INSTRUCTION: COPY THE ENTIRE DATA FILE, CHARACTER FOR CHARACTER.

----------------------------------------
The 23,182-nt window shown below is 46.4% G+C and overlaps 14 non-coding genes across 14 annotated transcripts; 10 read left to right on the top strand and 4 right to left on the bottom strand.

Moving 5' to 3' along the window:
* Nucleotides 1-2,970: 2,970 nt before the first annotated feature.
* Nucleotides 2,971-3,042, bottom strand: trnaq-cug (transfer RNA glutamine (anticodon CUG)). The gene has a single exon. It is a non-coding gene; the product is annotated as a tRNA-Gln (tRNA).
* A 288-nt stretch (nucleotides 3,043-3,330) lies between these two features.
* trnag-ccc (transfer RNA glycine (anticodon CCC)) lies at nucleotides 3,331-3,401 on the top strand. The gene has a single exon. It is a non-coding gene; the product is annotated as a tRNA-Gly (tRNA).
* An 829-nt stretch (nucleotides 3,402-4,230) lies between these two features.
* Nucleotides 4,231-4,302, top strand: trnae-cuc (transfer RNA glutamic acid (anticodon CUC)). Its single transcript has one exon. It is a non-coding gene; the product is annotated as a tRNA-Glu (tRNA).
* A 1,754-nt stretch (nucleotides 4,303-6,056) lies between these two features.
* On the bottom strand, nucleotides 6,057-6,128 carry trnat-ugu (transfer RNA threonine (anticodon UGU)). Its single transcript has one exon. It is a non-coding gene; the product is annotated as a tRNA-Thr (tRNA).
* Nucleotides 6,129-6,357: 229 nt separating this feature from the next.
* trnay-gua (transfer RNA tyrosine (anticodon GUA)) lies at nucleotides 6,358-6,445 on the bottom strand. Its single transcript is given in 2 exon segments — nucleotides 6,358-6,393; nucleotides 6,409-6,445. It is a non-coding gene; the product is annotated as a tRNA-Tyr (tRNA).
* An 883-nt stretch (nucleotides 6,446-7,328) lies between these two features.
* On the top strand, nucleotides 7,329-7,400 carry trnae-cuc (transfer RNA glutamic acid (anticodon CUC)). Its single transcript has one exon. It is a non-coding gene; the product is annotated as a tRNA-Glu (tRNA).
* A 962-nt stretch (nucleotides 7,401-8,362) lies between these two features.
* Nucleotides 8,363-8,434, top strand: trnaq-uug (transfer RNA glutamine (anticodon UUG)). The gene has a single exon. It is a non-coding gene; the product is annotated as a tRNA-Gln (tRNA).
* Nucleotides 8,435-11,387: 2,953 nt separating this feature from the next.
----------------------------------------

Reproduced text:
The 23,182-nt window shown below is 46.4% G+C and overlaps 14 non-coding genes across 14 annotated transcripts; 10 read left to right on the top strand and 4 right to left on the bottom strand.

Moving 5' to 3' along the window:
* Nucleotides 1-2,970: 2,970 nt before the first annotated feature.
* Nucleotides 2,971-3,042, bottom strand: trnaq-cug (transfer RNA glutamine (anticodon CUG)). The gene has a single exon. It is a non-coding gene; the product is annotated as a tRNA-Gln (tRNA).
* A 288-nt stretch (nucleotides 3,043-3,330) lies between these two features.
* trnag-ccc (transfer RNA glycine (anticodon CCC)) lies at nucleotides 3,331-3,401 on the top strand. The gene has a single exon. It is a non-coding gene; the product is annotated as a tRNA-Gly (tRNA).
* An 829-nt stretch (nucleotides 3,402-4,230) lies between these two features.
* Nucleotides 4,231-4,302, top strand: trnae-cuc (transfer RNA glutamic acid (anticodon CUC)). Its single transcript has one exon. It is a non-coding gene; the product is annotated as a tRNA-Glu (tRNA).
* A 1,754-nt stretch (nucleotides 4,303-6,056) lies between these two features.
* On the bottom strand, nucleotides 6,057-6,128 carry trnat-ugu (transfer RNA threonine (anticodon UGU)). Its single transcript has one exon. It is a non-coding gene; the product is annotated as a tRNA-Thr (tRNA).
* Nucleotides 6,129-6,357: 229 nt separating this feature from the next.
* trnay-gua (transfer RNA tyrosine (anticodon GUA)) lies at nucleotides 6,358-6,445 on the bottom strand. Its single transcript is given in 2 exon segments — nucleotides 6,358-6,393; nucleotides 6,409-6,445. It is a non-coding gene; the product is annotated as a tRNA-Tyr (tRNA).
* An 883-nt stretch (nucleotides 6,446-7,328) lies between these two features.
* On the top strand, nucleotides 7,329-7,400 carry trnae-cuc (transfer RNA glutamic acid (anticodon CUC)). Its single transcript has one exon. It is a non-coding gene; the product is annotated as a tRNA-Glu (tRNA).
* A 962-nt stretch (nucleotides 7,401-8,362) lies between these two features.
* Nucleotides 8,363-8,434, top strand: trnaq-uug (transfer RNA glutamine (anticodon UUG)). The gene has a single exon. It is a non-coding gene; the product is annotated as a tRNA-Gln (tRNA).
* Nucleotides 8,435-11,387: 2,953 nt separating this feature from the next.